Green; The Details and More

News and notes from training camp and more on the evolution that we know as the signing of William Green.

BEREA - A roller-coaster day of offers, counteroffers, frustration, anger and disappointment finally ended on a high note Saturday night when William Green ended his five-day holdout and signed a seven-year, $7.85-million contract with the Cleveland Browns.

The deal is based on performance incentives that, if reached, would allow the rookie running back to void the contract after five years.

"We look forward to having the player in camp and are hoping his performance is consistent with the structure and content of his financial package," Browns president Carmen Policy said in a statement released to the press Saturday night.

Ironically, Green and agent Tom Condon turned down a five-year deal worth $7.85-million earlier in the afternoon. That contract would have paid the 16th overall pick 10-percent more than the New York Jets gave the 16th pick of 2001, Santana Moss, prior to the start of last season. Condon countered by asking for almost $1-million more in total dollar value.

The Browns were upset and frustrated to have an offer rejected that they considered more than fair. Condon, however, was looking for a agreement that would pay his client more guaranteed money instead of an aggressive, incentive-based plan.

In the end, both sides made out just fine.

In signing Green to a seven-year deal, the Browns benefit by spreading out the pro-rated portions of the signing bonus over a seven-year period, reducing the hit on the salary cap. That will allow the team to aggressively pursue new deals with Pro Bowl linebacker Jamir Miller and wide receiver Kevin Johnson.

According to a source within the Browns organization, the Browns are now "very serious" about re-working deals that will keep Miller and Johnson in Cleveland.

Green gets a bigger signing bonus and still tops out with a deal worth significantly more than the 16th pick received last year. According to Policy, the guaranteed money Green will receive is 6-percent higher than Moss' contract, and the incentives in the first three years of the deal would significantly raise Green's base salary for years four and five.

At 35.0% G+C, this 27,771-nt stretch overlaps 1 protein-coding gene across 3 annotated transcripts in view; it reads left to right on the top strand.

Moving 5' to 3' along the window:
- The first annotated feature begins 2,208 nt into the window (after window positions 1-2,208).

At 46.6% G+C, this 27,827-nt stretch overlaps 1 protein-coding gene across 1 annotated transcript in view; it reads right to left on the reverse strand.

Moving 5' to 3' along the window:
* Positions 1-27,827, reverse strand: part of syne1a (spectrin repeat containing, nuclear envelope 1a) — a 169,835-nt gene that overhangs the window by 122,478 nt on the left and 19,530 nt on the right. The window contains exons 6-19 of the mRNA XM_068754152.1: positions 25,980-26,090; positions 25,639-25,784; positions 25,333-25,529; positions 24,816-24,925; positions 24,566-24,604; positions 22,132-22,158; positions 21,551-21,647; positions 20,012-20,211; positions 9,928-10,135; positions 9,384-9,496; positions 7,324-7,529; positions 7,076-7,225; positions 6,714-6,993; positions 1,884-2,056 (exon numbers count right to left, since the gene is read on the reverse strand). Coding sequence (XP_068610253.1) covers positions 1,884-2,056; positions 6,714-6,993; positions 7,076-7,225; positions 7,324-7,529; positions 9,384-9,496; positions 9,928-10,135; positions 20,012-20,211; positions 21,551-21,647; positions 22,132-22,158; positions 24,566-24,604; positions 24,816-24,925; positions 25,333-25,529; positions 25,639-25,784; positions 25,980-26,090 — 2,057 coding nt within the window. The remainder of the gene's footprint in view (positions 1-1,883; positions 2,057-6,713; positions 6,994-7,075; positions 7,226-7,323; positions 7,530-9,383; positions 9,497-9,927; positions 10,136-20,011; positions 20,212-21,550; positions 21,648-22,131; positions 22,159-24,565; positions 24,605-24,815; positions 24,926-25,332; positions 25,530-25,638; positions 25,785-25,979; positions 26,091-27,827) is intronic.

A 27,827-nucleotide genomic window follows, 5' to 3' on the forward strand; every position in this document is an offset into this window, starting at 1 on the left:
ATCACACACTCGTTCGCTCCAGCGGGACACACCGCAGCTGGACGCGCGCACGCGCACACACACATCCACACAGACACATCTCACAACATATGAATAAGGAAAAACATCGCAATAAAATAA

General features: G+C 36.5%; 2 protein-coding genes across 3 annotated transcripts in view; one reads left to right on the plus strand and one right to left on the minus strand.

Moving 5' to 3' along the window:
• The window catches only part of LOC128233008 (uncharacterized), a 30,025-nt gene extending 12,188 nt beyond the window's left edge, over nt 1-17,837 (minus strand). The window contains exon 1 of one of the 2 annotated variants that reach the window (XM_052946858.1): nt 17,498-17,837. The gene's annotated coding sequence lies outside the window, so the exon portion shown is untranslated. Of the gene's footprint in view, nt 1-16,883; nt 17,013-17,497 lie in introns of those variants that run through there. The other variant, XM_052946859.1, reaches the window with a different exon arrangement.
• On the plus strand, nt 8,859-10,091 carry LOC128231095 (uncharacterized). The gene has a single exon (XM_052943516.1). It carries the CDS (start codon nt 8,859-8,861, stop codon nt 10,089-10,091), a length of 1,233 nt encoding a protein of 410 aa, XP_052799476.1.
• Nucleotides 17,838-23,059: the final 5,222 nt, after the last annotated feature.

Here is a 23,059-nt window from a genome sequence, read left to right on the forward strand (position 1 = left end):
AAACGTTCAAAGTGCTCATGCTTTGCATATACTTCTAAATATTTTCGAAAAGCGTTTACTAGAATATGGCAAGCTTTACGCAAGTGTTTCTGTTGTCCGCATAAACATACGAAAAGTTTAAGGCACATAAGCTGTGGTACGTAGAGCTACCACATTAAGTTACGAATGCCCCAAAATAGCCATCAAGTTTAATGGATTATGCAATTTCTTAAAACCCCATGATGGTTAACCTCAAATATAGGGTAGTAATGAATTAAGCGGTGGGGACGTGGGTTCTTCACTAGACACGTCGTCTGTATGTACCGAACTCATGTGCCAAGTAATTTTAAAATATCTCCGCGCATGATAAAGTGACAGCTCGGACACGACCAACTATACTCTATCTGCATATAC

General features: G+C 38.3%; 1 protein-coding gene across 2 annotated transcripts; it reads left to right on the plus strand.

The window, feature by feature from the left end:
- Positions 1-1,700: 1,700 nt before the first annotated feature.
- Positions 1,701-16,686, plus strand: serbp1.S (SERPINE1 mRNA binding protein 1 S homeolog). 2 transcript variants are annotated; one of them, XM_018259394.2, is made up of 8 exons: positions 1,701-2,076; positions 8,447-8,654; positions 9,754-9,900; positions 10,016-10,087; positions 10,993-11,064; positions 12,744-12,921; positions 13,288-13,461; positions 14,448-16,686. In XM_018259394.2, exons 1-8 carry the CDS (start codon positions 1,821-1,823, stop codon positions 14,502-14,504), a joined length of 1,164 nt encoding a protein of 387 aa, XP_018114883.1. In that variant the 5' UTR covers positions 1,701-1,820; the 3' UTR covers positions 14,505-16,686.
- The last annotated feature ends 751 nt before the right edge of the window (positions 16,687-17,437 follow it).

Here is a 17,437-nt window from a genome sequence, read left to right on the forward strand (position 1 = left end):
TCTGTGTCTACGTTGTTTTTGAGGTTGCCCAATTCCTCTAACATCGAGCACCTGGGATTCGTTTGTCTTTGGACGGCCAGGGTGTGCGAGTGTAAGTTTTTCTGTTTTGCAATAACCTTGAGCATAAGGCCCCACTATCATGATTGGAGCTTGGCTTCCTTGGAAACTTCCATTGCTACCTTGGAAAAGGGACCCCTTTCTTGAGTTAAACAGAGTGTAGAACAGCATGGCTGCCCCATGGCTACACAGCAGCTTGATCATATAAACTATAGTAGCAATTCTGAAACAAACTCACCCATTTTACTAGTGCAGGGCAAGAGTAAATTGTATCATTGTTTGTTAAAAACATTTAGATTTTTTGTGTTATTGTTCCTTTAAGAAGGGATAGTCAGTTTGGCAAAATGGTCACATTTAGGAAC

Green was the only player not in Berea for the first two days of full squad work Friday and Saturday. He also skipped three days of practice for rookies and selected veterans. In all, Green missed six practice sessions. He was missed by his teammates, who were anxious to see if the back who ran for 1,559 yards and 15 touchdowns in his final college season could solve the Browns' rushing woes.

"You definitely want (Green) here," said quarterback Tim Couch. "He's the first-round pick and you want him in here as soon as possible to see what he's got now that the pads are on. He looked great in the offseason, but you want to see your running back when the pads are on and see how he makes guys miss. I'm excited to see him play. I think he is going to be a
great player."

Green is expected to be on the field in Berea from 3:30 to 5:30 p.m. for today's only practice session. He should also participate in Monday's afternoon's full-squad scrimmage


O'HARA IN THE LEAD ... Shaun O'Hara is ahead of Barry Stokes and Paul Zukauskas in the battle for the starting left guard job. Stokes was signed as a free agent from Green Bay in the offseason, presumably to
take over at left guard. Instead, O'Hara has opened camp as the starter with Stokes working on the second team.

"(O'Hara) is working as the starting left guard right now," said Davis. "He is very athletic. He has very good mobility. He pulls well. He is smart. He is
fundamentally very sound ... Just watching him, we felt that he deserved an opportunity to get a chance to start."

EARLY REST FOR COUCH ... The Browns have learned their lesson. After watching Tim Couch suffer from mild tendentious during each of his first three training camps, the Browns have decided to cut down on the
amount of balls Couch throws early in this year's camp. Couch was in full pads, but did not throw the ball during Saturday's morning workout.

"Last year we probably over-threw him in some of the non-essential types of things, just going out and throwing ball drills and things like that," said
Davis. "We want to make sure he is really crisp when we get to Rochester (for an Aug. 3 scrimmage with the Buffalo Bills) ... When we (scrimmaged) Buffalo last year, he was a little arm weary."

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